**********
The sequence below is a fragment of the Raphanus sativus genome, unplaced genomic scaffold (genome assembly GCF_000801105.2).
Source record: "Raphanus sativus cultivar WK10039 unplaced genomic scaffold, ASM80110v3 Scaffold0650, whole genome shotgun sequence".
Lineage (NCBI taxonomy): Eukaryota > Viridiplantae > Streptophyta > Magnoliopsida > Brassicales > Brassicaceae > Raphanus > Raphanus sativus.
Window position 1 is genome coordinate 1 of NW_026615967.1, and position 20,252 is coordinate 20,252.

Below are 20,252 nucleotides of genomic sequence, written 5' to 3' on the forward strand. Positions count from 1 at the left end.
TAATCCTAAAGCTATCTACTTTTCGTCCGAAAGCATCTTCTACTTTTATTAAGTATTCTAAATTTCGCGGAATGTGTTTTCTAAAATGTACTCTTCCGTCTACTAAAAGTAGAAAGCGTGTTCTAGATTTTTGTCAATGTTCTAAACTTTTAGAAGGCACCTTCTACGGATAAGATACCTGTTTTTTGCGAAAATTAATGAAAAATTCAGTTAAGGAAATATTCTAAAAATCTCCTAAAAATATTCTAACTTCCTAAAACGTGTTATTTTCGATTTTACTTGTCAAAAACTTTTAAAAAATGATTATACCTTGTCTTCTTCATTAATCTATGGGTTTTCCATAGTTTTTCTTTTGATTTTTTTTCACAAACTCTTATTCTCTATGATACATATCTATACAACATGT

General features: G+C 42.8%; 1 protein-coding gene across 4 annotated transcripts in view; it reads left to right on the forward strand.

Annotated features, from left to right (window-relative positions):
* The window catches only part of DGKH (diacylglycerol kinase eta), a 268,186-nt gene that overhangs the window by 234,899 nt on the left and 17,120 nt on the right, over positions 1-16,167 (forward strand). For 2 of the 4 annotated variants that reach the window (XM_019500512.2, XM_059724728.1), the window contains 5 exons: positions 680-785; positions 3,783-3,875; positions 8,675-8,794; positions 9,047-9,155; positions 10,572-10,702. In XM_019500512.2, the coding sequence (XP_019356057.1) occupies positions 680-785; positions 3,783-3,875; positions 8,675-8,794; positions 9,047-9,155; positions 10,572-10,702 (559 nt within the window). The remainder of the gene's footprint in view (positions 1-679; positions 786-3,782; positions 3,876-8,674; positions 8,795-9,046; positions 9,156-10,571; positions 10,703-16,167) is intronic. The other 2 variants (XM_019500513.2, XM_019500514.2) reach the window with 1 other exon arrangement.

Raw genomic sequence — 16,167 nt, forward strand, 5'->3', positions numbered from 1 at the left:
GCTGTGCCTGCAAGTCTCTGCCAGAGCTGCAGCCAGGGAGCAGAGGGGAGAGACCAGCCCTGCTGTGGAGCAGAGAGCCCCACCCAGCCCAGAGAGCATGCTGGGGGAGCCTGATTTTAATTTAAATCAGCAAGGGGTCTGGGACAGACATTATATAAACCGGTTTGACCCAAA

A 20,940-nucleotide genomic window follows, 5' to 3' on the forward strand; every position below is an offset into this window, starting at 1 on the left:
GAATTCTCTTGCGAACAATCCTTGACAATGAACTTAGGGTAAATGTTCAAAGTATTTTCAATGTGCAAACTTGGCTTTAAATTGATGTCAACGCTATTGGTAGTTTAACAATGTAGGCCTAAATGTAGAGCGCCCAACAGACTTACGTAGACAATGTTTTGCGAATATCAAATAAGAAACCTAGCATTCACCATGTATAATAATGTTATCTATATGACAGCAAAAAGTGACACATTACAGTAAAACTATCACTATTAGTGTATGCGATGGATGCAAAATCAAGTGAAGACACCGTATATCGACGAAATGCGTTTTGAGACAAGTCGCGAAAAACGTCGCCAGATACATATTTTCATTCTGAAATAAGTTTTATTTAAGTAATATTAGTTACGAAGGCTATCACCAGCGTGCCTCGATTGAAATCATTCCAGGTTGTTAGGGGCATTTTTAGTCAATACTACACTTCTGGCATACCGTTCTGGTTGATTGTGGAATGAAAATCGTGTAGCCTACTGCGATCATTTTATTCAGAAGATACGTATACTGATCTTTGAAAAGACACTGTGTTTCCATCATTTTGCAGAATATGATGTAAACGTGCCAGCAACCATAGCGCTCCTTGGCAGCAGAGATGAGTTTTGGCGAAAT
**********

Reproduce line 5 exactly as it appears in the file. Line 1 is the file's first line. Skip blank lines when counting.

Below are 20,252 nucleotides of genomic sequence, written 5' to 3' on the forward strand. Positions count from 1 at the left end.